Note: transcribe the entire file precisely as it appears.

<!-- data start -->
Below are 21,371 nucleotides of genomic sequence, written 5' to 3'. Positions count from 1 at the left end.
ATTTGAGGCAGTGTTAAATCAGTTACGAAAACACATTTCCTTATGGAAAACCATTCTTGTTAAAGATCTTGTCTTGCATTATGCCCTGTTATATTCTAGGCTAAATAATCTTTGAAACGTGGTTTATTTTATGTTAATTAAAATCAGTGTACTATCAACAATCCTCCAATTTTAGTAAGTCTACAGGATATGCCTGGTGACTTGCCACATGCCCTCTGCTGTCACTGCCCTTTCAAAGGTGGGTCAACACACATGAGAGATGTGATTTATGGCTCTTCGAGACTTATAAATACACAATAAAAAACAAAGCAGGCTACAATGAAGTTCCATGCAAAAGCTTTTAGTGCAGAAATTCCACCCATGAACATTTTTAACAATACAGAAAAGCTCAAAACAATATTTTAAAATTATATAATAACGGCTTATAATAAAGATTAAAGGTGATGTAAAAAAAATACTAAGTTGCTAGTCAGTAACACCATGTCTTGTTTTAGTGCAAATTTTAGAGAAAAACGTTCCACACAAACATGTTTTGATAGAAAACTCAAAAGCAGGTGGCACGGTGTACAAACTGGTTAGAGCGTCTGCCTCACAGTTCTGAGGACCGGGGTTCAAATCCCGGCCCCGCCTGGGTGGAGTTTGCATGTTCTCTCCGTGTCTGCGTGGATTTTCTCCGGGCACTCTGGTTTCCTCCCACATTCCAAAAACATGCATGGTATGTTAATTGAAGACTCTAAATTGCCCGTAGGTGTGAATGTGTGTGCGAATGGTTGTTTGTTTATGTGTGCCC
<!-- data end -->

Below are 21,371 nucleotides of genomic sequence, written 5' to 3'. Positions count from 1 at the left end.
ATTTGAGGCAGTGTTAAATCAGTTACGAAAACACATTTCCTTATGGAAAACCATTCTTGTTAAAGATCTTGTCTTGCATTATGCCCTGTTATATTCTAGGCTAAATAATCTTTGAAACGTGGTTTATTTTATGTTAATTAAAATCAGTGTACTATCAACAATCCTCCAATTTTAGTAAGTCTACAGGATATGCCTGGTGACTTGCCACATGCCCTCTGCTGTCACTGCCCTTTCAAAGGTGGGTCAACACACATGAGAGATGTGATTTATGGCTCTTCGAGACTTATAAATACACAATAAAAAACAAAGCAGGCTACAATGAAGTTCCATGCAAAAGCTTTTAGTGCAGAAATTCCACCCATGAACATTTTTAACAATACAGAAAAGCTCAAAACAATATTTTAAAATTATATAATAACGGCTTATAATAAAGATTAAAGGTGATGTAAAAAAAATACTAAGTTGCTAGTCAGTAACACCATGTCTTGTTTTAGTGCAAATTTTAGAGAAAAACGTTCCACACAAACATGTTTTGATAGAAAACTCAAAAGCAGGTGGCACGGTGTACAAACTGGTTAGAGCGTCTGCCTCACAGTTCTGAGGACCGGGGTTCAAATCCCGGCCCCGCCTGGGTGGAGTTTGCATGTTCTCTCCGTGTCTGCGTGGATTTTCTCCGGGCACTCTGGTTTCCTCCCACATTCCAAAAACATGCATGGTATGTTAATTGAAGACTCTAAATTGCCCGTAGGTGTGAATGTGTGTGCGAATGGTTGTTTGTTTATGTGTGCCC